Punjab tables forced conversion bill -Pakistan Press Foundation (PPF)

Paksitan Press Foundtion

Punjab tables forced conversion bill

Pakistan Press Foundation

The Punjab Criminal Law (Protection of Minorities) Act of 2016 has been introduced, following the actions of the Sindh Assembly. This is a welcome step in that the Bill is set to be tabled. The aim now would be to garner support for the passing of this bill as Punjab is home to various minority groups including Christians, Hindus, Sikhs, Bahais, Ahmadis and Parsis. Time and again, religio-political forces have mulled the voices of reason in our legislation. This was witnessed when Sindh introduced its Forced Conversion Bill last year and we thought it would make speedy headway. However, it has been put on hold and is under reconsideration due to friction on the part of religious parties. While it is promising that Punjab has followed the same suit in the way of tabling such a bill, and we hope that other provinces will also follow in its steps, the delay in Sindh reminds us that Punjab will probably face similar delays.

The Punjab Criminal Law of 2016 has set some strict parameters which would seemingly be effective in thwarting cases of forced conversion but some ambiguity still exists as to how such cases would be decided. For example, the draft states that incarceration can be from anywhere between five years and a lifetime but it is not as clear as to how a sentence would be determined from such a wide range of possibilities in terms of number of years. Offences violating the law would be non-bailable and non-compoundable, meaning it would not be open to negotiation; no compromise or dropping of charges would be permitted. This is agreeable; forced conversions are a grave violation of human rights and it is required that offenders are charged appropriately. If a society experiences such trampling of human rights and allows the criminal to be forgiven or acquitted of a trial, a terrible example is set for future offenders and the society risks the normalisation of such behaviour, which is somewhat the case in Pakistan already. Aurat Foundation reported in July 2015 that forced conversions in Pakistan are approximately 1,000 per year. This occurs through two ways: marriage and bonded labour. Another sensible measure explained in the bill, especially for the latter, is the rule that a person cannot officially change one’s religion until the age of 18. One must remember that child labour is still popular and children are subjected to bonded labour as well. Extrapolating further, if a minor even approaches the court for such documentation, the case should be investigated to ascertain one is not undergoing any kind of pressure or bullying from gangs, employers, or bullies seeking marriage.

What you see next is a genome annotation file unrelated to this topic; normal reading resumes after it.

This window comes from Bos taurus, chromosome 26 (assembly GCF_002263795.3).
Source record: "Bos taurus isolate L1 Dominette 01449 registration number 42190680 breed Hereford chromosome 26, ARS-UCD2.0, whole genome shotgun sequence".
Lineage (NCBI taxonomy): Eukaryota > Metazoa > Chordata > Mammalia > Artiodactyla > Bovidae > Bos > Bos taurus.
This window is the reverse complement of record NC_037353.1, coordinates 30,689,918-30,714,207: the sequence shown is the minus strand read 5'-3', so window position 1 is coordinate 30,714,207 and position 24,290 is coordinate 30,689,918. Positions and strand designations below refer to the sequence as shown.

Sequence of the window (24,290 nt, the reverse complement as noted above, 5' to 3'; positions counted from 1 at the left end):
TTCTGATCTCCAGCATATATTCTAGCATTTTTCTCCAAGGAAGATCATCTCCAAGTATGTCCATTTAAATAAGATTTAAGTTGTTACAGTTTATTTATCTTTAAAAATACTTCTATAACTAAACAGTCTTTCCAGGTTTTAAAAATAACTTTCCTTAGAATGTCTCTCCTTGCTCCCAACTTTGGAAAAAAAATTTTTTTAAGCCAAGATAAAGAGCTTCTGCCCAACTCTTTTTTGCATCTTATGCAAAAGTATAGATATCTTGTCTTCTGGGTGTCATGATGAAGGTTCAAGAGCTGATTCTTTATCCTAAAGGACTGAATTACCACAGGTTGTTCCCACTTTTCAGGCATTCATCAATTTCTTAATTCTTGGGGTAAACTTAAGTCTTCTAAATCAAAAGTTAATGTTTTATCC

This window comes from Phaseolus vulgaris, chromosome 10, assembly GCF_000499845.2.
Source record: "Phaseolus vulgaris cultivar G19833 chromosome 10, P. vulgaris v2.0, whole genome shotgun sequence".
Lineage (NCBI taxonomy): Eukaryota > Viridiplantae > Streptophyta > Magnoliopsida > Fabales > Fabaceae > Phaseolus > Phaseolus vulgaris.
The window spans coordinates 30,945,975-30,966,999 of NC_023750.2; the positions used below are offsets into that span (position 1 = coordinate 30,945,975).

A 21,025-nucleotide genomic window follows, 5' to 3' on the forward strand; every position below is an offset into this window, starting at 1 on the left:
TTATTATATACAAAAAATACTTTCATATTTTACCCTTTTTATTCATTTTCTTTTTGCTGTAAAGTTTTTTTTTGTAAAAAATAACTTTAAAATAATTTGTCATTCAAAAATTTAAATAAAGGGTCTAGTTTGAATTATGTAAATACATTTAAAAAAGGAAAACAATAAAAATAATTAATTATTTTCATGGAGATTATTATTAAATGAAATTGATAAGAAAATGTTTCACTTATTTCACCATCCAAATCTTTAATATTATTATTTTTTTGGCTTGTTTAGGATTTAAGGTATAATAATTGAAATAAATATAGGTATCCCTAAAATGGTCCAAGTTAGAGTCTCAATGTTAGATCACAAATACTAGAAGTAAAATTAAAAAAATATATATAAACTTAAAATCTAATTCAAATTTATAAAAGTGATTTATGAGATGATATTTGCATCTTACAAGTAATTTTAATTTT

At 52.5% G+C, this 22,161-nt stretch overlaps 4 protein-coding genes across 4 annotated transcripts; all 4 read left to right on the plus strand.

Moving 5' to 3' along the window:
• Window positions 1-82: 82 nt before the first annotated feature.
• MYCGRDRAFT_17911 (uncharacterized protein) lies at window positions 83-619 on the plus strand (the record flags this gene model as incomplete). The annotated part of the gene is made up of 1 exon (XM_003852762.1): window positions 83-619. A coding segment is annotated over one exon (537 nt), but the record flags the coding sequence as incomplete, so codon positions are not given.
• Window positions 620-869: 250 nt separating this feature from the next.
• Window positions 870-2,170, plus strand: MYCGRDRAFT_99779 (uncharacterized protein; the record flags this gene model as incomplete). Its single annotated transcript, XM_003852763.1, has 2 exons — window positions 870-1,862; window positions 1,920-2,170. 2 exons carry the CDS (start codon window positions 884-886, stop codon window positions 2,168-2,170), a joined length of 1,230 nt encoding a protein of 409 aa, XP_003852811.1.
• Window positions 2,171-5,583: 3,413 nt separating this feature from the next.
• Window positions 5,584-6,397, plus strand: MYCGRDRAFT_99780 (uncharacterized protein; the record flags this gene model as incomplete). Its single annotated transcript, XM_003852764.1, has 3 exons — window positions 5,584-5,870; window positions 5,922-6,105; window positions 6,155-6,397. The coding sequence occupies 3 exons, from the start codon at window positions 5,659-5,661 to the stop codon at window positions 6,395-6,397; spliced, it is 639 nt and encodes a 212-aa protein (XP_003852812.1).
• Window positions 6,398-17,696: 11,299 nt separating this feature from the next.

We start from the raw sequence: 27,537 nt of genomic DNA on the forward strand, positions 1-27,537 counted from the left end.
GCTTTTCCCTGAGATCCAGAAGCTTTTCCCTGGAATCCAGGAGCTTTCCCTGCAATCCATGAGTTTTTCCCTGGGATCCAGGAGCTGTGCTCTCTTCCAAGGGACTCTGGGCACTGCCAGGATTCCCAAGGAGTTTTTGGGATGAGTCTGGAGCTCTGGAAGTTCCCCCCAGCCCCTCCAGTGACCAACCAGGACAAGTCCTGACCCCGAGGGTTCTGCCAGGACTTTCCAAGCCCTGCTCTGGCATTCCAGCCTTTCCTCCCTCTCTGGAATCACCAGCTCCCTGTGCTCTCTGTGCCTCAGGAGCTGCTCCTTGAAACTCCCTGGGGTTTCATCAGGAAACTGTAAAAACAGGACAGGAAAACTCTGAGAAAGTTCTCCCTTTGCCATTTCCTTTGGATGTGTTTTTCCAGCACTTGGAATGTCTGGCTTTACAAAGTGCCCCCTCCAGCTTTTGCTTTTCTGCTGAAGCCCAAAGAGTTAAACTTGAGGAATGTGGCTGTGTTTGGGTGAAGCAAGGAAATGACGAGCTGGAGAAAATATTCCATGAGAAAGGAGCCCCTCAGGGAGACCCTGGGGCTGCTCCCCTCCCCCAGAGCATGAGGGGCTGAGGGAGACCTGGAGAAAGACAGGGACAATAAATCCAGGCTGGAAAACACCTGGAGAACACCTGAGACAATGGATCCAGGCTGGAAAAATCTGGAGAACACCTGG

There have been many forced conversion cases in Pakistan that have also made news internationally, such as the United States and Canada, countries that are generally more advanced in terms of tolerance for religious differences. One example was the case back in August 2016, in which members of the Hindu community and human rights activists in Pakistan and abroad protested against the alleged forced conversions by one individual. The day was named National Minorities Day.

To table the bill for too long would be unproductive. We must build support and if support does not work, pressure must be applied for the Punjab Assembly to pass the bill. Although Christmas and Diwali are over, celebrated not too long ago, the momentum to push for the rights of our minorities cannot be weakened. The fight is not only for minority groups; it is for everyone to push for the basic rights of everyone in their society to prove to the world that we are tolerant and accepting of others, unlike the evil forces that are present in the country that falsely act in the name of jihad. The minorities of Pakistan do not want confrontation; they simply want to live in peace and should be granted the basic freedom to practise their religions freely without coercion and pressure.

The Express Tribune

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